We live in an impatient age and when it comes to money, we want more of it now, today, not tomorrow. Whether it’s a mortgage deposit or clearing up those credit cards that drain our energy long after we’ve stopped enjoying what we bought with them, the sooner the better. When it comes to investing, we want easy choices and quick returns. Hence the current craze for cryptocurrencies. Why invest in nanotechnology or machine learning when Ethereum is locked in an endless spiral upwards and Bitcoin is the gift it continues to give?
A century ago, the American writer George C. Klason took a different approach. In The Richest Man in Babylon, he gave the world a treasure — literally — of financial principles based on things that may seem old-fashioned today: prudence, caution, and wisdom. Klason used the sages of the ancient city of Babylon as spokesmen for his financial councils, but this advice is as relevant today as it was a century ago, when the collapse of Wall Street and the Great Depression were looming.
Take, for example, the five golden laws. If you want to put your personal finances on a sound footing, wherever you are in life, they are for you:
Law №1: Gold comes with pleasure and in ever-increasing quantity to anyone who puts in at least a tenth of their income to create an estate for their future and that of their family. In other words, save 10% of your income. At least. Save more than that if you can. And that’s 10% not for next year’s holiday or a new car. This is in the long run. Your 10% can include your pension contributions, ISAs, premiums or any type of high interest / limited access savings account. Well, interest rates for savers are now at historically low levels, but who knows where they will be in five or ten years? And compound interest means your savings will grow faster than you think.
Law №2: Gold works diligently and contentedly for the wise owner who finds a profitable job for it. So if you want to invest instead of saving, do it wisely. No cryptocurrencies or pyramid schemes. We focus on the words ‘profitable’ and ’employment’. Make your money work for you, but remember that the best you can hope for this side of the rainbow is a stable long-term return, not lottery winnings. In practice, this is likely to mean shares in established companies offering a regular dividend and a steady upward trend in share prices. You can invest directly or through a fund manager in the form of unit trusts, but before parting with a penny, see Laws 3, 4 and 5 …
Law №3: Gold adheres to the protection of the prudent owner, who invests it under the advice of the wise in handling it. Talk to a qualified, experienced financial advisor before taking any action. If you don’t know one, do some research. Check them out online. What experience do they have? What customers? Read the reviews. Call them first and find out what they can offer you, then decide if the face-to-face meeting will work. See their commission arrangements. Are they independent or tied to a particular company under a contract to push the company’s financial products? A decent financial advisor will encourage you to lay the groundwork: retirement, life insurance, living somewhere before directing you to invest in emerging markets and space travel. When you are happy to have found a counselor you can count on, listen to them. Trust their advice. But review your relationship with them at regular intervals, say annually, and if you’re not happy, look elsewhere. Chances are that if your judgment was initially reasonable, you will stick to the same advisor for many years to come.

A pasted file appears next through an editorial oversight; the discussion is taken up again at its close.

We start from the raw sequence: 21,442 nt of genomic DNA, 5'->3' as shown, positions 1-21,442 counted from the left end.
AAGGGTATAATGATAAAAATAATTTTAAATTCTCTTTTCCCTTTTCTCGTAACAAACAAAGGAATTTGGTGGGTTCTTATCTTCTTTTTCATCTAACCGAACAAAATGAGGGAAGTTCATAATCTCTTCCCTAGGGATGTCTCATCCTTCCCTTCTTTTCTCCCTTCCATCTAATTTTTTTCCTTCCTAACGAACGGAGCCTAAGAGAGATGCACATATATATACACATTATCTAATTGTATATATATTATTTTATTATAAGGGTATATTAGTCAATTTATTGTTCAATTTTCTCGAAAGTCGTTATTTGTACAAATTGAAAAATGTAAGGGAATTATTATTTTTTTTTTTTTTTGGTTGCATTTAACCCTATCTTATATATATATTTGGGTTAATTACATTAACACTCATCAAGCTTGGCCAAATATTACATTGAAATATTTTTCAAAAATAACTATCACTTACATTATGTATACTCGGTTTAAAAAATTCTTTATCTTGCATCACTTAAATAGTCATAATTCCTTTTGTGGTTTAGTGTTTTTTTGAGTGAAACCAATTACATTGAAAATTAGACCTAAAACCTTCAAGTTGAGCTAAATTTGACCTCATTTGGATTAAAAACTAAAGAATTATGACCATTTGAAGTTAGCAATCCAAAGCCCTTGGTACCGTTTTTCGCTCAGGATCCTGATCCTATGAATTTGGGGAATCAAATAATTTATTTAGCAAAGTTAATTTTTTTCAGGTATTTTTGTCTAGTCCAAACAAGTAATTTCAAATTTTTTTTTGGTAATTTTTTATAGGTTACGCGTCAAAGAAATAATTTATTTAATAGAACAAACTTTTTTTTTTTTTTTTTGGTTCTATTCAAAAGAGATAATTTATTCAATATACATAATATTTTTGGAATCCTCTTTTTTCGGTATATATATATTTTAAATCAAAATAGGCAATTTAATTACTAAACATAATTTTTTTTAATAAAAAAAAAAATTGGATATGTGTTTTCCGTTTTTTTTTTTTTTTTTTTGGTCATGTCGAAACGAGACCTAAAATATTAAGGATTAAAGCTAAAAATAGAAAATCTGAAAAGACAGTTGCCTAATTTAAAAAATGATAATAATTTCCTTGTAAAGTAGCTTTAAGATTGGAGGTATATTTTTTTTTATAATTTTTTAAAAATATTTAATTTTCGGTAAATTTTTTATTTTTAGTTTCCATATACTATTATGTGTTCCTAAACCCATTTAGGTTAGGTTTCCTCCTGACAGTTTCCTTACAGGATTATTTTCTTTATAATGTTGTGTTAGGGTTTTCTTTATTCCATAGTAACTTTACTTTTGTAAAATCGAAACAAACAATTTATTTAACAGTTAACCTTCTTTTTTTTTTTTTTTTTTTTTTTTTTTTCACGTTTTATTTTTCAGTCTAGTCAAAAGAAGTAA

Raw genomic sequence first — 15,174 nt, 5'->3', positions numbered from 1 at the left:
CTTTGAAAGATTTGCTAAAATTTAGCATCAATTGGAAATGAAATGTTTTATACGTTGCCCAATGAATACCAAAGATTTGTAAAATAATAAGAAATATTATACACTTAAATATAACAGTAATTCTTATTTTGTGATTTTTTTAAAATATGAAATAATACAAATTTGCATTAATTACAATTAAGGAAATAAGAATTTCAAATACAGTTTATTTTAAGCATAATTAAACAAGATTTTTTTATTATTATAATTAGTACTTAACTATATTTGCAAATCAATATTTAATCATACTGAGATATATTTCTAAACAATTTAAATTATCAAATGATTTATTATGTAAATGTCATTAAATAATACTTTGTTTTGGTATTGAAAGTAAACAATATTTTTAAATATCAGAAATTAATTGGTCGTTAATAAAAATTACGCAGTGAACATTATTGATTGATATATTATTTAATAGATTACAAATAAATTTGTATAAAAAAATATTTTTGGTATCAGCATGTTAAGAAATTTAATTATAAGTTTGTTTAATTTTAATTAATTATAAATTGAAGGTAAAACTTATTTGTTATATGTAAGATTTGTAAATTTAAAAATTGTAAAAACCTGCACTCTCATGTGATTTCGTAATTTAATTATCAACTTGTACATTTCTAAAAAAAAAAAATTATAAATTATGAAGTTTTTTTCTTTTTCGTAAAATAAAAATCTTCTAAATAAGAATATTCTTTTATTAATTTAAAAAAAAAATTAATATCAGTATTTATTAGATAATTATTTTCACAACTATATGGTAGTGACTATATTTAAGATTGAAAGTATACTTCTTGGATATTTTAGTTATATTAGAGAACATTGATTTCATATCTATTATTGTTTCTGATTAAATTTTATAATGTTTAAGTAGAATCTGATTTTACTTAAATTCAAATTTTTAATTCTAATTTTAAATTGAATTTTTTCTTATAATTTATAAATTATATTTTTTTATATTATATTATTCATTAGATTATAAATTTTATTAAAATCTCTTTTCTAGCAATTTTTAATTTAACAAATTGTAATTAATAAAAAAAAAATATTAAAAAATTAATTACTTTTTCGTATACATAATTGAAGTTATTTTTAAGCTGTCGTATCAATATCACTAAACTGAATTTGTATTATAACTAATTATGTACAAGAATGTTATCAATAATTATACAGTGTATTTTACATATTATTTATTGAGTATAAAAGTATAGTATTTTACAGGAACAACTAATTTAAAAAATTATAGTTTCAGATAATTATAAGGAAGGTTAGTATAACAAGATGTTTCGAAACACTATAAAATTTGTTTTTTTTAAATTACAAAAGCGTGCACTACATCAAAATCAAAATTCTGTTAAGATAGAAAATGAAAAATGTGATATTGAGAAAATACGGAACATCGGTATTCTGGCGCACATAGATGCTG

Law №4: Gold escapes from those who invest it in businesses or purposes with which they are unfamiliar or which are not approved by the experts in its safekeeping. If you have a deep knowledge of food retail, be sure to invest in a supermarket chain that increases market share. Similarly, if you work for a company that has a shareholder ownership scheme, it makes sense to take advantage of it if you are sure that your company has good prospects. But you should never invest in a market or financial product that you don’t understand (remember the crash!) Or can’t fully explore. If you are tempted to try your hand at currency trading or options trading and you have a financial advisor, talk to them first. If they are not in a hurry, ask them to point you to someone who is. Best of all, beware of anything you are not sure about, no matter how great the potential.
Law №5: Gold flees from one who seeks impossible income, or who follows the enticing advice of fraudsters or insidious people, or who trusts his own inexperience. Again, the fifth law follows the fifth of the fourth. If you start searching the internet for financial advice and wealth creation ideas, your inbox will soon be full of “scammers and intriguers” promising you land if you invest £ 999 in their “system” to turn £ 1 into 1 pound of the Chicago Mercantile Exchange. Remember that the only one who makes money in gold rush is the one who sells shovels. Buy the wrong shovel and you will quickly dig into debt. Not only will you pay through the nose for a system that has no proven value; by following it, you will probably lose much more than the price you paid for it. At the very least, you should check out genuine product reviews. And never buy any system, investment instrument or financial product from any company that is not registered with a national supervisory authority, such as the UK Financial Administration.